industrialdesigners:

Dowling Duncan and redesigning the American Dollar:

Why the size?
We have kept the width the same as the existing dollars. However we have changed the size of the note so that the one dollar is shorter and the 100 dollar is the longest. When stacked on top of each other it is easy to see how much money you have. It also makes it easier for the visually impaired to distinguish between notes.

Why a vertical format?
When we researched how notes are used we realized people tend to handle and deal with money vertically rather than horizontally. You tend to hold a wallet or purse vertically when searching for notes. The majority of people hand over notes vertically when making purchases. All machines accept notes vertically. Therefore a vertical note makes more sense.

Why different colors?
It’s one of the strongest ways graphically to distinguish one note from another.

Why these designs?
We wanted a concept behind the imagery so that the image directly relates to the value of each note. We also wanted the notes to be educational, not only for those living in America but visitors as well. Each note uses a black and white image depicting a particular aspect of American history and culture. They are then overprinted with informational graphics or a pattern relating to that particular image.

$1 – The first African American president
$5 – The five biggest native American tribes
$10 – The bill of rights, the first 10 amendments to the US Constitution
$20 – 20th Century America
$50 – The 50 States of America
$100 – The first 100 days of President Franklin Roosevelt. During this time he led the congress to pass more important legislations than most presidents pass in their entire term. This helped fight the economic crises at the time of the great depression. Ever since, every new president has been judged on how well they have done during the first 100 days of their term.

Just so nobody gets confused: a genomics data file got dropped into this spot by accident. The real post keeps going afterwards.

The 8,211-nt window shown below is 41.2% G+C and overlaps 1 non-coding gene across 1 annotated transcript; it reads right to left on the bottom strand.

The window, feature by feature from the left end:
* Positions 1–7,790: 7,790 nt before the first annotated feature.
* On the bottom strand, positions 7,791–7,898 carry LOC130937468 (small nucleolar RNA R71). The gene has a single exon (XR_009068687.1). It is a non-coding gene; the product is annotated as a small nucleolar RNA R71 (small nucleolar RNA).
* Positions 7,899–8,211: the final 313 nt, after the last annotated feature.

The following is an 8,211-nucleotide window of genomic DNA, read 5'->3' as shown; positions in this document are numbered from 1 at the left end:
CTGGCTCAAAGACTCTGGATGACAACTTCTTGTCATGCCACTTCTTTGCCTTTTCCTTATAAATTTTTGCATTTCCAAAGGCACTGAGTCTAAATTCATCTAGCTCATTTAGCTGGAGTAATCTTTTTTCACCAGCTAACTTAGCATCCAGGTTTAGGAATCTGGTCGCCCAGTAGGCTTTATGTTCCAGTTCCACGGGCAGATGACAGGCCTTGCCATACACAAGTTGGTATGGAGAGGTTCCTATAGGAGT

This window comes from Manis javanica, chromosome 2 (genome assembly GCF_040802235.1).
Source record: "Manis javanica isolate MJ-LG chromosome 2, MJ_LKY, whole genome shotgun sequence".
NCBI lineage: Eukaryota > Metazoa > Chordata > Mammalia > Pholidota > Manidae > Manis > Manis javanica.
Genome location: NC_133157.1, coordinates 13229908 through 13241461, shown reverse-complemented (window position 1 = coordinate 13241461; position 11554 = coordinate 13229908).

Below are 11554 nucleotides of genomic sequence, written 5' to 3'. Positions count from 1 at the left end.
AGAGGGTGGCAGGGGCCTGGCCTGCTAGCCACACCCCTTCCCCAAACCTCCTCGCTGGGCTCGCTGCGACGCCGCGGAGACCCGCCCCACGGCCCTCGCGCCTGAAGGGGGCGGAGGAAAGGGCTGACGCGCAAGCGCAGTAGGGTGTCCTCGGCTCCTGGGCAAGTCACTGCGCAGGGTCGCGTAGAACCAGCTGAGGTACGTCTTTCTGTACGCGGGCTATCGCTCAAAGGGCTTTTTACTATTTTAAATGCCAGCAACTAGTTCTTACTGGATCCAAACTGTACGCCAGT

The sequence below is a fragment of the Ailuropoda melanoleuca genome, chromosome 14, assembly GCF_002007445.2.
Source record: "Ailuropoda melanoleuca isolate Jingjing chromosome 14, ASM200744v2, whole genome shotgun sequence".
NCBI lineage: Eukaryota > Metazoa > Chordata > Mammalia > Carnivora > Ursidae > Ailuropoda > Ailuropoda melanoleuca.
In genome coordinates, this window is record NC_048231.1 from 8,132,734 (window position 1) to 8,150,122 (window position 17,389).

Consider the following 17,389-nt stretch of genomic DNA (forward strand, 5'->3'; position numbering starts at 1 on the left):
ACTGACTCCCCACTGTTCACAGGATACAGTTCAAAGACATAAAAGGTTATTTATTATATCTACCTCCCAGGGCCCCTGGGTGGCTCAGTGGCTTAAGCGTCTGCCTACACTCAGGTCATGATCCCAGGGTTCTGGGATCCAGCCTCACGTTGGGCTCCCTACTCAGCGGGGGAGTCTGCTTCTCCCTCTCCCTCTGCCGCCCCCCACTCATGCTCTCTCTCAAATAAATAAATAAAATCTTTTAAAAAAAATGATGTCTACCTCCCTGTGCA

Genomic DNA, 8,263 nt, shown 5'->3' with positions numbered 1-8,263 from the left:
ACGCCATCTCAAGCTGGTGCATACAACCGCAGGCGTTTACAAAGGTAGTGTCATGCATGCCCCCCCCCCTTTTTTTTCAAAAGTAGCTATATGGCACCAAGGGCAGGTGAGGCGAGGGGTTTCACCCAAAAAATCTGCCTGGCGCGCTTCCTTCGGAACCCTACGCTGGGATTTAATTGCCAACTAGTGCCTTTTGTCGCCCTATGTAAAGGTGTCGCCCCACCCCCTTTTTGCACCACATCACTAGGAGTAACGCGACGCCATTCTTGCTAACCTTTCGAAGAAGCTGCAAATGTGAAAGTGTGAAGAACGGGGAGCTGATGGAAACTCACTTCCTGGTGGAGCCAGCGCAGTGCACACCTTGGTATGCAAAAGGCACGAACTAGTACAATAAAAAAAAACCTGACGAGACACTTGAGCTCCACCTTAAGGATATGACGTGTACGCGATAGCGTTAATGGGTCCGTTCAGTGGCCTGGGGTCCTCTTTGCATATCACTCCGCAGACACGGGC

(Source: blissfulgurgling)

industrialdesigners:

ALBINA / Gaia Bottari

  • When does a ladder become a piece of furniture?
    Usually designers have to shape physical objects, but sometimes they must mold people’s views too: that is surely more complicated.
    This project wants to face common custums that want the house’s ladder to be hidden in our storage.
    That’s why Albina is a proud ladder with its head held high, that wants to be exhibited with the rest of the house.
    Made of birch wood, Albina has also an optional calf’s leather bag, a wide belly to fill up.

(Source: nothingtochance)

archiproducts:

AARHUS by INCLASS: Multipurpose seating collection with modular seats and tables http://bit.ly/Y5omLQ

betype:

Thinking With Type By Ellen Lupton.

What kind of typeface should I use? How big do I set it? How should those letters, words and paragraphs be aligned, spaced, ordered and shaped? Thinking With Type answers these questions and more, providing clear guidelines for Designers, Writers, Editors and Students on how best to arrange their written content.

Type is the foundation of print and web design. Everything you need to know about thinking with type, you will find here. This richly detailed update to the classic text belongs on the shelf of every designer, writer, editor, publisher, and client.”  -Jefferey Zeldman-

Thinking with Type is the definitive guide to using typography in visual communication, from the printed page to the computer screen. This revised edition includes forty-eight pages of new content, including the latest information on style sheets for print and the web, the use of ornaments and captions, lining and non-lining numerals, the use of small caps and enlarged capitals, as well as information on captions, font licensing, mixing typefaces, and hand lettering. Throughout the book, visual examples show how to be inventive within systems of typographic form—what the rules are and how to break them. Thinking with Type is a type book for everyone: designers, writers, editors, students, and anyone else who works with words.

An official web site is set up as a classroom companion to Thinking With Type. Lupton has provided a syllabus, sample chapters, exercises and handouts for download in high-res PDF format. If you’re still not convinced about the quality of this title yet, I would suggest you head over to the site to download the sample pages and judge for yourself.

Compared to the more common encyclopaedic approach to design theory books, Thinking With Type is easy to understand, engaging and fun to read. The tone of this book is what really makes it special and is why I can’t recommend it enough.

Fin this book on Amazon:

USA: http://amzn.to/11XeNfE
UK: http://amzn.to/19sEetW

via typographybooks

(Source: bit.ly)